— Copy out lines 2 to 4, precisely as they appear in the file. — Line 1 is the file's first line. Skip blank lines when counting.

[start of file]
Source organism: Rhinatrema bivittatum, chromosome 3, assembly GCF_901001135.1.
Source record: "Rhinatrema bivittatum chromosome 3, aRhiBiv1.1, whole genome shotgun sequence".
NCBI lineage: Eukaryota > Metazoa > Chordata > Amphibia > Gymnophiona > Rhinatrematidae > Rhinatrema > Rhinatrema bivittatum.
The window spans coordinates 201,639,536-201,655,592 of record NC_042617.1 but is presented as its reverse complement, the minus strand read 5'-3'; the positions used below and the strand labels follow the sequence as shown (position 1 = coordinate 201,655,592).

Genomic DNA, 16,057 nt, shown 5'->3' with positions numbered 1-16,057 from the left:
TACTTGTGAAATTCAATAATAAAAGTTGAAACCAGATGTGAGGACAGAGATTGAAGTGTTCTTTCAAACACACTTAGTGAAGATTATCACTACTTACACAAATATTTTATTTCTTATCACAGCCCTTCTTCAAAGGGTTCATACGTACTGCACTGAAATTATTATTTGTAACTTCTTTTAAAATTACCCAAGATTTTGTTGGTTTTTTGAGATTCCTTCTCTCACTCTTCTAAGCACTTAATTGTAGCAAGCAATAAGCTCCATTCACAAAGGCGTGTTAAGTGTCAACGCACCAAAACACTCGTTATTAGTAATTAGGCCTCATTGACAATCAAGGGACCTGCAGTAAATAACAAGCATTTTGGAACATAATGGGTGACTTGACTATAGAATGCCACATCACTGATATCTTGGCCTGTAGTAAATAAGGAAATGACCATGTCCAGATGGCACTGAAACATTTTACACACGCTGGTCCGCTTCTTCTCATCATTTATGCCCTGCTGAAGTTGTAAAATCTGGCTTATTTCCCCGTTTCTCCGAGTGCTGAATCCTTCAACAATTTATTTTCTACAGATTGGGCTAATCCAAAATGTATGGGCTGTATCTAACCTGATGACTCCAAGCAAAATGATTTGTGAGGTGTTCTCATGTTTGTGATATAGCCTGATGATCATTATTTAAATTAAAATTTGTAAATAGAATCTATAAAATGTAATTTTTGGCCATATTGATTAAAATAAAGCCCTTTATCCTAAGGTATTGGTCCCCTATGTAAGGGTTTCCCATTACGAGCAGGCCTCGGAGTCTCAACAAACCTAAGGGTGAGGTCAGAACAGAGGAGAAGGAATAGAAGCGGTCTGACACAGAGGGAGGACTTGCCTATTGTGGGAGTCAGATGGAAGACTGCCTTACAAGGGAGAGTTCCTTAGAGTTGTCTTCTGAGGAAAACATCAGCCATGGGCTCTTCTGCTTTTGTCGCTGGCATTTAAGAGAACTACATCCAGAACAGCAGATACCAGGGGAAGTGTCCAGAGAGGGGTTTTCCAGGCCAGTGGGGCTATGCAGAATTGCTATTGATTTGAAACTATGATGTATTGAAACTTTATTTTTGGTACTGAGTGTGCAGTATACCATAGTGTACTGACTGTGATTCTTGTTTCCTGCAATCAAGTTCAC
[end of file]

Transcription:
Source record: "Rhinatrema bivittatum chromosome 3, aRhiBiv1.1, whole genome shotgun sequence".
NCBI lineage: Eukaryota > Metazoa > Chordata > Amphibia > Gymnophiona > Rhinatrematidae > Rhinatrema > Rhinatrema bivittatum.
The window spans coordinates 201,639,536-201,655,592 of record NC_042617.1 but is presented as its reverse complement, the minus strand read 5'-3'; the positions used below and the strand labels follow the sequence as shown (position 1 = coordinate 201,655,592).